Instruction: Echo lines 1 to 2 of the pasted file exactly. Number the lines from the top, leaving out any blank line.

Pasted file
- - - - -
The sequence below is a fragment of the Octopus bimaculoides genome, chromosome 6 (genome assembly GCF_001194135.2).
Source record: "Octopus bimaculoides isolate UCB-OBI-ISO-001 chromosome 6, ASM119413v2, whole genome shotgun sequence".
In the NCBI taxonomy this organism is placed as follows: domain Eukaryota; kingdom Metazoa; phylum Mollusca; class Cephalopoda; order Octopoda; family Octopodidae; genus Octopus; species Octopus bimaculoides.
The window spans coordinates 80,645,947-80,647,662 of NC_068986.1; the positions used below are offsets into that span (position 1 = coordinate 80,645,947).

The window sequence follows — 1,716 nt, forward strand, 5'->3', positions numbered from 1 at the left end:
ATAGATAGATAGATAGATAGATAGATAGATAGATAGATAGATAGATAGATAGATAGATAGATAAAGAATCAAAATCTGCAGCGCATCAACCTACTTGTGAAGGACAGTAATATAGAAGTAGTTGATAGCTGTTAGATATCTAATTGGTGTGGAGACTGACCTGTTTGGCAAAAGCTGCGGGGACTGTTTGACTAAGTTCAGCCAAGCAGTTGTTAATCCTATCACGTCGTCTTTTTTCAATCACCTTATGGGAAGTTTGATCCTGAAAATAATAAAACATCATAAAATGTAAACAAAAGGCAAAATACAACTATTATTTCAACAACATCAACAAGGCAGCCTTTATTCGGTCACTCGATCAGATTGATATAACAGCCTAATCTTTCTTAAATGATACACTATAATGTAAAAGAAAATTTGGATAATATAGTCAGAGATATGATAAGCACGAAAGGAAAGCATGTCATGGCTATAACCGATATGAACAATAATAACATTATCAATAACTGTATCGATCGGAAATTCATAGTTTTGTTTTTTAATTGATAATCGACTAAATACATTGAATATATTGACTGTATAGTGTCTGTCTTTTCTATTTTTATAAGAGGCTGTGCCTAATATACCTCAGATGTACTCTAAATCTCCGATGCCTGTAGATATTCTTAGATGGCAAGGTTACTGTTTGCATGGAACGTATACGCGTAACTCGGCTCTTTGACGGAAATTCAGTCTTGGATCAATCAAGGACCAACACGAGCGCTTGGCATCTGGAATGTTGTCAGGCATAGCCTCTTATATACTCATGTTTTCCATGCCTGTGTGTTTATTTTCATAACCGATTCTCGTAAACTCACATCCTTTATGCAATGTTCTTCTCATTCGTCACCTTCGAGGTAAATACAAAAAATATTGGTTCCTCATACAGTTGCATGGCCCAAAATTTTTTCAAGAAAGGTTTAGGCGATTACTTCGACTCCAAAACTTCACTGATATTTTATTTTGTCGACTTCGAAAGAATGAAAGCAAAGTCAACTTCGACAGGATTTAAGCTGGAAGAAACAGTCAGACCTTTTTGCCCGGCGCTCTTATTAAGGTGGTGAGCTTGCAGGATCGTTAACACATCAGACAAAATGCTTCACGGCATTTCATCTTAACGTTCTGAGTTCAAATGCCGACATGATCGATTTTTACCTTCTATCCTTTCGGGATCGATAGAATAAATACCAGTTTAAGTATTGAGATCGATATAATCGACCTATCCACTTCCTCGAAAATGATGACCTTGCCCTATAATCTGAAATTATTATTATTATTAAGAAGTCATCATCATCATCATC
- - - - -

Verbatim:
The sequence below is a fragment of the Octopus bimaculoides genome, chromosome 6 (genome assembly GCF_001194135.2).
Source record: "Octopus bimaculoides isolate UCB-OBI-ISO-001 chromosome 6, ASM119413v2, whole genome shotgun sequence".